Based on Howie Cohn’s talk “Look Up: Wake Up to Reality”
This summarizes the central teaching that the Buddha offered after he began to see things more clearly.
Poem: by David Budbill
Bugs in a Bowl
Han Shan, that great and crazy, wonder-filled Chinese poet of a thousand years ago, said:
We’re just like bugs in a bowl. All day going around never leaving their bowl.
I say, That’s right! Every day climbing up
the steep sides, sliding back.
Over and over again. Around and around.
Up and back down.
Sit in the bottom of the bowl, head in your hands,
cry, moan, feel sorry for yourself.
Or. Look around. See your fellow bugs.
Say, Hey, how you doin’?
Say, Nice Bowl!
Truth is so simple, so accessible, but we tend to complicate it and search for it far away. It is about coming out of the tangle of our self-pre-occupation and opening to the wider gravitational truth of the way of the dharma. The teachings are of use because we are conditioned and habituated in such a profound way that we overshoot the moment.
We only have six basic experiences in our life—seeing, hearing, tasting, smelling, sensations in our bodies. In addition we have thoughts, which arise in our minds. We feel like we live a very dramatic life, but if you look at the few days of retreat, where in reality we sit, walk, sleep, listen to talks, eat, our life is pretty simple. But because of the elaboration and embellishment that we create around those simple experiences we have a sense that the days have been very dramatic. Because we get triggered by the cascading reaction to these six experiences we get caught in the narrative and illusion. Because of the compelling way we imagine it, think about it, and the way our body responds to it, the virtural reality takes on a solid sense of being real, and makes it so easy to miss the simple reality of the present moment.
An example of the process that is at work: We sit here in silence, aware of the little sounds in the room, our breath rising and falling, our weight on the chair cushion, or the tension in our upper back. Then our ears register an attention-grabbing sensation of the rumble of the approaching train, or the sounding of the train whistle in the distance. We hear the sound, and almost instantaneously, we picture the light rail advancing on the track north to south. Maybe we wonder if it has many passengers this time of night. Then we remember the last time we rode it and the event downtown we were going to. Or we recall the homeless man sleeping in a window seat, and our reaction to seeing him. First thoughts of compassion, was he comfortable with his head against the hard window, was he cold or hungry. Or we have a flicker of judgment. Why doesn’t he sleep somewhere else? Then we begin the subtle, or not so subtle, process of worrying that we, too, might find ourselves in such powerless circumstances. What if? And you can fill in the blank here… the economy collapses, etc. We feel this fear contract our body, feel the pain in our hearts. Then we realize that we’ve been lost in thought, the sound of the train long-gone, and bring our attention back to the breath and the present moment here and now, just sitting here in this room.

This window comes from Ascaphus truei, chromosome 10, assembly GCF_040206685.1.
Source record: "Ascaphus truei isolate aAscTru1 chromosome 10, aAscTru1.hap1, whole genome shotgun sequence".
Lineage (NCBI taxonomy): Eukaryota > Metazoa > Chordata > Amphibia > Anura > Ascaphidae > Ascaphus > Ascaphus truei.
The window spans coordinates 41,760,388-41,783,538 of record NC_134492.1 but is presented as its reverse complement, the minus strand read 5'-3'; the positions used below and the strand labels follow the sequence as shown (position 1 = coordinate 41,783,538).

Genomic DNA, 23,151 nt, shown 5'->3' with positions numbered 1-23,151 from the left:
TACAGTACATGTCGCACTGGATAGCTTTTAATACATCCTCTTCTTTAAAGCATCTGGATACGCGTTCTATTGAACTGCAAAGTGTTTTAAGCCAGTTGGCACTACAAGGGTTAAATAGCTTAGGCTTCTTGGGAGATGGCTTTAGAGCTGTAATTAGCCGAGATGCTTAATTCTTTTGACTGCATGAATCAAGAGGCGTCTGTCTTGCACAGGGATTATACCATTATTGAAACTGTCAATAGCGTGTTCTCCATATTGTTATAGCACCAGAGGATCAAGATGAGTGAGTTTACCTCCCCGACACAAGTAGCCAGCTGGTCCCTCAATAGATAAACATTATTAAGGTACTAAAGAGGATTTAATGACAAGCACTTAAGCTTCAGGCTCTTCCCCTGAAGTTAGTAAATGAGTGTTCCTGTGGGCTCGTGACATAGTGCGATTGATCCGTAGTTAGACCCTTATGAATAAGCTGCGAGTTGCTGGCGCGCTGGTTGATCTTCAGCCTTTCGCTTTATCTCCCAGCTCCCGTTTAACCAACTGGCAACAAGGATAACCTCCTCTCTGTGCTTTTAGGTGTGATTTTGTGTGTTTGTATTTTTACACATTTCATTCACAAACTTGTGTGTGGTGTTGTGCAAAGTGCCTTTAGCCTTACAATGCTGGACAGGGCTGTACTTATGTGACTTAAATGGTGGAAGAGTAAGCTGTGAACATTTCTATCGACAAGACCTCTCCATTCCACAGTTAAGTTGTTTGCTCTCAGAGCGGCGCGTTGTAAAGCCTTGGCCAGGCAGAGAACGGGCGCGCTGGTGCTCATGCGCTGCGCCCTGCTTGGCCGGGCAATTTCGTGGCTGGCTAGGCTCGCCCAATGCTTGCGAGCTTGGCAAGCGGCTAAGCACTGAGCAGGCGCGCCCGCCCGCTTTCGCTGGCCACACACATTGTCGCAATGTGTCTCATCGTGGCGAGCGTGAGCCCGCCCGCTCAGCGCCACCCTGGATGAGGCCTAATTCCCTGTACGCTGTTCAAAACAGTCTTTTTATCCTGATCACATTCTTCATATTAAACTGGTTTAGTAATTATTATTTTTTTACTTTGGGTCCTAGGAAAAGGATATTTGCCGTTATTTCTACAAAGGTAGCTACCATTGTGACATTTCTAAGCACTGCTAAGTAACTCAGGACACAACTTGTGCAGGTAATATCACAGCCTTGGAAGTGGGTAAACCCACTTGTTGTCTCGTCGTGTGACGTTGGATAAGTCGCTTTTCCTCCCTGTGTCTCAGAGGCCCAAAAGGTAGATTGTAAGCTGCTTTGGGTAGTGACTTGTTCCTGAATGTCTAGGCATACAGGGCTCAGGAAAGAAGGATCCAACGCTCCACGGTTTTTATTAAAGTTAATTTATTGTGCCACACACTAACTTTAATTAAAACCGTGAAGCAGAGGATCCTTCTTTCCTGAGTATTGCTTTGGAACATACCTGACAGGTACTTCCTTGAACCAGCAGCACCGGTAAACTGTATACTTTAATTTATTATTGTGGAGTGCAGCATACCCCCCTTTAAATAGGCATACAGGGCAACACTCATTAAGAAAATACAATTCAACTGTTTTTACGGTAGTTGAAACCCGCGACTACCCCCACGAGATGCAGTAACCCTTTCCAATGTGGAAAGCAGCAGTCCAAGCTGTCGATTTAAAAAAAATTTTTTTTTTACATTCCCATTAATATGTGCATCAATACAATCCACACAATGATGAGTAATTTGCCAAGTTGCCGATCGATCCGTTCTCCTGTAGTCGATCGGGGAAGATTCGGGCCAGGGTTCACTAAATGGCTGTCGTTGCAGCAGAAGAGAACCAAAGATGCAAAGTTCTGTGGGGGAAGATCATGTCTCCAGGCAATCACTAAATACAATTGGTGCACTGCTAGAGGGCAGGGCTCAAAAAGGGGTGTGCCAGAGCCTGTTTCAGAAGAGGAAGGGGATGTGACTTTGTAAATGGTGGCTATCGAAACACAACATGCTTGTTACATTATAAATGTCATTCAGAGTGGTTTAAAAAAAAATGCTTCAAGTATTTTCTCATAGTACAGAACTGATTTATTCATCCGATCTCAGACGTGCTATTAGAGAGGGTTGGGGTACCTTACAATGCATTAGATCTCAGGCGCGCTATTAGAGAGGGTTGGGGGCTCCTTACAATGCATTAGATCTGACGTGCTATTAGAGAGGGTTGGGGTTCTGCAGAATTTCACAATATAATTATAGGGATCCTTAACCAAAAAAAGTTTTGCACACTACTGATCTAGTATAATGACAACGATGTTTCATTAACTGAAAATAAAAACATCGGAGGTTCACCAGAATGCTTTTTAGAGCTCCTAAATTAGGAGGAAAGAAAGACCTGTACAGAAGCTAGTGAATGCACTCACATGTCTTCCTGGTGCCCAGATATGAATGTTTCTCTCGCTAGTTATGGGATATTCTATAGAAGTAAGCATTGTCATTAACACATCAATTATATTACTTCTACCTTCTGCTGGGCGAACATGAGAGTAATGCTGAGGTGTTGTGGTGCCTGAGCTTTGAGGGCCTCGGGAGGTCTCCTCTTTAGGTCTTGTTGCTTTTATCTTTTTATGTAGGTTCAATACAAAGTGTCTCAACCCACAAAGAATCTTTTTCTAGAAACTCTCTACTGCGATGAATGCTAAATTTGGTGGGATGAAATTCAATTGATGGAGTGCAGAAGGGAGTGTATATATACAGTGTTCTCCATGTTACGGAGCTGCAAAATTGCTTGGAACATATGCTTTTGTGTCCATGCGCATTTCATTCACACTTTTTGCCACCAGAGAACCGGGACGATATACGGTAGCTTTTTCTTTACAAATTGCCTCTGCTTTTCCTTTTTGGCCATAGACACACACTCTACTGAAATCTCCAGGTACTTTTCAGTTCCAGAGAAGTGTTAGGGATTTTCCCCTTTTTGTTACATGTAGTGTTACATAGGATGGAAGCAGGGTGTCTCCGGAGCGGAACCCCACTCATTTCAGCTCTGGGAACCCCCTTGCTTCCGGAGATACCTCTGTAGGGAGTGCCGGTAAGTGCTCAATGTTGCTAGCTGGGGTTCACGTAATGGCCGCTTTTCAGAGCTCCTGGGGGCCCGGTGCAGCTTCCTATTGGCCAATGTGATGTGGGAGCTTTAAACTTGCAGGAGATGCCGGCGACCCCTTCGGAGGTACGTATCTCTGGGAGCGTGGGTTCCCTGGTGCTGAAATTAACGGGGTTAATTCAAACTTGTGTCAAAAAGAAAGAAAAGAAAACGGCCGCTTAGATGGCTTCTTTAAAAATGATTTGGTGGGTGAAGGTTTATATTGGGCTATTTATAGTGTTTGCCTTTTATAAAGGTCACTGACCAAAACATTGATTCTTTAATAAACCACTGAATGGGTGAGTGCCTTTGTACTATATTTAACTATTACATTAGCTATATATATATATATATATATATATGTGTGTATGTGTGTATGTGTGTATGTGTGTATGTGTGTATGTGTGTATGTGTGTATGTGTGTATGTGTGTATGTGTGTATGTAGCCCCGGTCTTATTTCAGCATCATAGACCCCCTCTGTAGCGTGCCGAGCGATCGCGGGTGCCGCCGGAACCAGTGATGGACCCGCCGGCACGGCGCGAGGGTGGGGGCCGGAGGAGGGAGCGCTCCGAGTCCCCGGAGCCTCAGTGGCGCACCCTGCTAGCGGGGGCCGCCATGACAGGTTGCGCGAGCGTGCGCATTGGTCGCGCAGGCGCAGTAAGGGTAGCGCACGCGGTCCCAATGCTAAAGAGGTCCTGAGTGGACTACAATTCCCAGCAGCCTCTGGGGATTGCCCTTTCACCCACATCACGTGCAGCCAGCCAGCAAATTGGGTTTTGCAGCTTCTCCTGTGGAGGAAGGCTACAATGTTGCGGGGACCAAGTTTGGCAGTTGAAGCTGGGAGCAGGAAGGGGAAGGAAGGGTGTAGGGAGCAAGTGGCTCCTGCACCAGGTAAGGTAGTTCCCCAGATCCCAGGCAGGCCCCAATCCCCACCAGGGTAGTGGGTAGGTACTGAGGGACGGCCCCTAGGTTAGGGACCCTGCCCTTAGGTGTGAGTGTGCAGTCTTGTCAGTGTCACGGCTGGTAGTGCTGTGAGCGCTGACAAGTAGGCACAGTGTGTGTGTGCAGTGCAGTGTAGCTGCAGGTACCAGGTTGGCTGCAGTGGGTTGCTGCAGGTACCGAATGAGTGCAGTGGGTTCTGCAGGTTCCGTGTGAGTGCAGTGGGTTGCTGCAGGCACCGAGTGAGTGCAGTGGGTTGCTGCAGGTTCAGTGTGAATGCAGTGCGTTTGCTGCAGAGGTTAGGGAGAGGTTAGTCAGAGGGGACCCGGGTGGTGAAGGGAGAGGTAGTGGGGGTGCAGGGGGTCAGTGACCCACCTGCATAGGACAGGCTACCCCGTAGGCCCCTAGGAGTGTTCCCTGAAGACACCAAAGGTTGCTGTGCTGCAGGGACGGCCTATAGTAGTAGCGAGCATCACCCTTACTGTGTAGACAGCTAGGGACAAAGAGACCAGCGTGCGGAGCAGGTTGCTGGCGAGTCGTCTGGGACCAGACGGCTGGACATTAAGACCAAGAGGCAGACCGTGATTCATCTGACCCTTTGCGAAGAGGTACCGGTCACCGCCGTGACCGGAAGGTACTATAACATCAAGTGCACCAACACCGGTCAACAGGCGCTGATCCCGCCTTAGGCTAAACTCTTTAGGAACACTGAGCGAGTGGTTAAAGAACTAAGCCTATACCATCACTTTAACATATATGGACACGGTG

When we live most every moment of our lives down the rabbit hole of these thought and emotional responses, we miss the moment. The simple sound growing in loudness and fading away.
We have moved from the simple experience of hearing to being somebody with imaginary experiences and emotional reactions to them.
In a moment of hearing who are we?
In a moment of seeing who are we?
In a moment of tasting who are you?
Our simple experiences occur outside the drama of me, yet because we get triggered by these sense experiences we play out the script.
Nagarjuna, who is considered to be the founder of Mahayan Buddhism said,
“Blocked by confusion, I survive by forging a destiny, through impulsive acts, self-consciously I enter situations where personality unfolds and world impacts on my sensitive soul. Personality creates self-consciousness, just as attention, the eye, and color and shape create vision. Impact is the meeting of self-consciousness, senses, and the world. It leads to experience I crave to have, experience I crave to avoid. Craving makes me cling to sensuality, opinions, rules, selves. Clinging is to insist on being someone, not to cling is to be free to be no one. To be someone is to be self-conscious, impulsive, thinking, feeling body that is born, ages, dies, and suffers grief and anxiety. Anguish emerges when someone is born, impulsive acts are the root of life, fools are impulsive, but the wise see things as they are. When confusion stops through practicing insight, impulsive acts will cease.”